How to book: Make a reservation online.

Photo courtesy of Sporting Life
Photo courtesy of Sporting Life
Photo courtesy of Sporting Life

Sporting Life
Southwest
Sporting Life originally built its reputation as a sports bar for foodies, and while the menu seems more streamlined these days, you can still have fun with cool stuff like a tender marinated skirt steak, the vegetable lo mein, or churro fries. There’s also plenty of space, a casino-style digital odds board, a bar made with wood from a 1920s basketball court, and individually controlled TVs so you don’t have to watch the Lakers if you don’t want to. The bar takes pride in its craft beer selection, and the mac ‘n cheese is made with brown ale from local brewer Tenaya Creek. Sporting Life is the party headquarters for Ohio State fans and alums, but it also draws big crowds for trivia nights, poker tournaments, and any big sports event. A second sister location, Sporting Life Home Field, is west of the Strip on Sahara with a more reserved menu.
How to book: No reservations, but ask about private events. Stadia Bar
Caesars Palace
Stadia Bar proves it’s possible for a sports bar to also be an upscale cocktail lounge. There’s a dedication to premium spirits with a choose-your-own-adventure highball cart, barrel-aged whiskey exclusives, and fun infusions, such as Tito’s vodka with blueberry and mint. The sports theme is relatively subtle, although the floor is made from old basketball courts and leather-wrapped domes (as opposed to booths) are modeled after football helmets with private TV screens. Stadia Bar is located in the Forum Food Hall, an ambitious food court at Caesars Palace that generally avoids familiar chains in favor of more intriguing concepts, such as a burger counter by Bobby Flay and the only Di Fara pizza outside Brooklyn. Guests are welcome to bring in food from Stadia’s neighbors or order directly to have the same bites delivered to their seats.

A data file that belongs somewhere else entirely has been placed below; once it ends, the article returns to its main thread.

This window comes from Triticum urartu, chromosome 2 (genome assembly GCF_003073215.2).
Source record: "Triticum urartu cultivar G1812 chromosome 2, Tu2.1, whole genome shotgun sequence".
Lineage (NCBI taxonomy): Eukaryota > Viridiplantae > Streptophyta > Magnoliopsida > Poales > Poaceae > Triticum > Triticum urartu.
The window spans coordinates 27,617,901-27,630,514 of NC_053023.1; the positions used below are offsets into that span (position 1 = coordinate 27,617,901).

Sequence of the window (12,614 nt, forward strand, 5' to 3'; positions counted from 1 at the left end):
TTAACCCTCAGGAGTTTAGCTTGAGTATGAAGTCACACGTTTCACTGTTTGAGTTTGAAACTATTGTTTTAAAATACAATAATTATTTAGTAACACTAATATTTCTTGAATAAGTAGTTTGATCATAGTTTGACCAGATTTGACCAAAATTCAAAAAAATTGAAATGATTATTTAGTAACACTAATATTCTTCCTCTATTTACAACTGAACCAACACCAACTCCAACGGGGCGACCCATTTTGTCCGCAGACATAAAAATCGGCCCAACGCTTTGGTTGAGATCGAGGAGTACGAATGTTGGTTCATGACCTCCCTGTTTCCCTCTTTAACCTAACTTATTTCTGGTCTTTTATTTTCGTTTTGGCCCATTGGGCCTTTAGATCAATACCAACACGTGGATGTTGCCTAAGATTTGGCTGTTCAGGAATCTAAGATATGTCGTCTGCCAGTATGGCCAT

How to book: Reservations are recommended and have a food-and-beverage minimum for big events. Call 866-733-5827 for questions or group reservations.

Photo by Eugene De La Cruz, courtesy of Sticks Tavern
Photo by Eugene De La Cruz, courtesy of Sticks Tavern
Photo by Eugene De La Cruz, courtesy of Sticks Tavern

Sticks Tavern
Henderson
Sticks Tavern in Henderson’s rejuvenated Water Street district is named in honor of its proximity to Lifeguard Stadium, where the Silver Knights play minor-league hockey. Chef Jordan Camacho’s food menu is better than ever, with newly added options for tacos and dirty fries. Sticks also brought back its poutine with Wisconsin cheese curds and added some mac ‘n cheese to the list of side dishes. Mary’s Organic Chicken is used for the wings-flats only for a higher meat-to-bone ratio. Ask for your smash burger “Wolverine-style” for a whopping nine ounces of beef. Sticks is teaming up with Downtown’s HUDL Brewing Company for “HUDL Up” viewing parties during NFL games with two or three HUDL beers on tap and $8 appetizer specials. Brunch runs on weekends. Try the “Redeye” Eggs Benedict with coffee added to the Hollandaise for extra zip and flavor.